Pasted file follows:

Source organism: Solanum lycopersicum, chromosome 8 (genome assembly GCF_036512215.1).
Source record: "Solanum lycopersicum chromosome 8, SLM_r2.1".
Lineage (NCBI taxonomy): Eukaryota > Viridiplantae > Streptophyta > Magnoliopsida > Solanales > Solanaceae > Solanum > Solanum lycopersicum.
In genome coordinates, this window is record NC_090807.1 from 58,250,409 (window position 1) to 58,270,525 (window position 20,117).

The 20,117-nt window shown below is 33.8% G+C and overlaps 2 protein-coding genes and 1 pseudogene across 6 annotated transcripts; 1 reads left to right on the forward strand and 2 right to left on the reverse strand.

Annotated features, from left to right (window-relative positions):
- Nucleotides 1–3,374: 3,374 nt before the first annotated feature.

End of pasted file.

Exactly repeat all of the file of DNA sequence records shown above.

Source organism: Solanum lycopersicum, chromosome 8 (genome assembly GCF_036512215.1).
Source record: "Solanum lycopersicum chromosome 8, SLM_r2.1".
Lineage (NCBI taxonomy): Eukaryota > Viridiplantae > Streptophyta > Magnoliopsida > Solanales > Solanaceae > Solanum > Solanum lycopersicum.
In genome coordinates, this window is record NC_090807.1 from 58,250,409 (window position 1) to 58,270,525 (window position 20,117).

The 20,117-nt window shown below is 33.8% G+C and overlaps 2 protein-coding genes and 1 pseudogene across 6 annotated transcripts; 1 reads left to right on the forward strand and 2 right to left on the reverse strand.

Annotated features, from left to right (window-relative positions):
- Nucleotides 1–3,374: 3,374 nt before the first annotated feature.